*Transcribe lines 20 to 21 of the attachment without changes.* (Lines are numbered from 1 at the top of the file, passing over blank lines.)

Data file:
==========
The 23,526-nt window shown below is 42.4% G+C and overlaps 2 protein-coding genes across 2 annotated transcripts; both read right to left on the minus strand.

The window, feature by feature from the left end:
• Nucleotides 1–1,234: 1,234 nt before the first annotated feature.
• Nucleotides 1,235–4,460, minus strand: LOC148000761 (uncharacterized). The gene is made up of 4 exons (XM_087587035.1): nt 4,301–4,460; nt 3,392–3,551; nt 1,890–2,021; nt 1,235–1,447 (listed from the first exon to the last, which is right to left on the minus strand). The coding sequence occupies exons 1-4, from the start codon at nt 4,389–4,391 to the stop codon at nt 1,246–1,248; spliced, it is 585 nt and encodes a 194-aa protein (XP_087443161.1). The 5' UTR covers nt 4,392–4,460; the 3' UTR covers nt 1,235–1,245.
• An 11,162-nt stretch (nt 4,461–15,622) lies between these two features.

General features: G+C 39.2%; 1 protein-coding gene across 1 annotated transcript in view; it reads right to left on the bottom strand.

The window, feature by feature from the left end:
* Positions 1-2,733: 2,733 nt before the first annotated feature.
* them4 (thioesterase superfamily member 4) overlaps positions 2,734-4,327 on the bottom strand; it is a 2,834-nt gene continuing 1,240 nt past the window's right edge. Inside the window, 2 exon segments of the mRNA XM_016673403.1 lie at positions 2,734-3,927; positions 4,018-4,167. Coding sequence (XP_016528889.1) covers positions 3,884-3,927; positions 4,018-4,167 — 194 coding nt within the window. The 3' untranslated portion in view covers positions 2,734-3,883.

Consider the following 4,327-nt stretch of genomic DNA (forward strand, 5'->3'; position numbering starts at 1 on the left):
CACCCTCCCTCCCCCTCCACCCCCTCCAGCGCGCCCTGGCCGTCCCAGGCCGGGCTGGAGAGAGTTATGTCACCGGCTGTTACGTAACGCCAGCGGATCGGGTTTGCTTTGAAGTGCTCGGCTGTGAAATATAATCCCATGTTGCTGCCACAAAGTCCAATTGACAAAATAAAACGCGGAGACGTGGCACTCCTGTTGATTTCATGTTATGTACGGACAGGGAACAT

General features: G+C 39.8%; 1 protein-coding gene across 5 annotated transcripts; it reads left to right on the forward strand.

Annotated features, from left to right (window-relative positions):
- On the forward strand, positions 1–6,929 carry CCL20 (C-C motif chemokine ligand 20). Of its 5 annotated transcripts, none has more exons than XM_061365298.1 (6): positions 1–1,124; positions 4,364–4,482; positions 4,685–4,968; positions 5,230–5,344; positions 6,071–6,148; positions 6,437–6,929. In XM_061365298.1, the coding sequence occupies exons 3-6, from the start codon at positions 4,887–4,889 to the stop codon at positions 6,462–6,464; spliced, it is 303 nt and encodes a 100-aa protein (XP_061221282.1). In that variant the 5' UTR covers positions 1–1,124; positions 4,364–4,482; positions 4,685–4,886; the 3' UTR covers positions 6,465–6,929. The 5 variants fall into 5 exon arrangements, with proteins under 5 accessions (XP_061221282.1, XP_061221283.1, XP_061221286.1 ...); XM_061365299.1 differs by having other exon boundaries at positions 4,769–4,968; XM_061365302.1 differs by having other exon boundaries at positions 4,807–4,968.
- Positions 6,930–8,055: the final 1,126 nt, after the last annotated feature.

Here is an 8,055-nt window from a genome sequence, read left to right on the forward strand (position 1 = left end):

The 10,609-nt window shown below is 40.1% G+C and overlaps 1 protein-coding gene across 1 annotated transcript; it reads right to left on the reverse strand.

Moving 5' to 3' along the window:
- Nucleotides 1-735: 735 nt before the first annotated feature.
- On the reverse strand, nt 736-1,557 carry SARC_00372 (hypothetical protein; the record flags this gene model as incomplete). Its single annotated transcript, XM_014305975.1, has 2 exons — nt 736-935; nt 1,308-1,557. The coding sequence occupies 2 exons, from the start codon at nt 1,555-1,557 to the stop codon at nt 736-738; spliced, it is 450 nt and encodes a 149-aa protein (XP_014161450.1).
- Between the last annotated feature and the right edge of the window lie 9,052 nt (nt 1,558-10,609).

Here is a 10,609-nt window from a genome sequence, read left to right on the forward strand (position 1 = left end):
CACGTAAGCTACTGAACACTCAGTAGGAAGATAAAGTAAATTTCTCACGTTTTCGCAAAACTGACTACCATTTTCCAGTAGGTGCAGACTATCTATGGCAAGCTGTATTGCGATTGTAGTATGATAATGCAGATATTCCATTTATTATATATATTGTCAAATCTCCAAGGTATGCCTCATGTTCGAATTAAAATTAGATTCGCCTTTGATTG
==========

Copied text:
- On the reverse strand, nt 736-1,557 carry SARC_00372 (hypothetical protein; the record flags this gene model as incomplete). Its single annotated transcript, XM_014305975.1, has 2 exons — nt 736-935; nt 1,308-1,557. The coding sequence occupies 2 exons, from the start codon at nt 1,555-1,557 to the stop codon at nt 736-738; spliced, it is 450 nt and encodes a 149-aa protein (XP_014161450.1).
- Between the last annotated feature and the right edge of the window lie 9,052 nt (nt 1,558-10,609).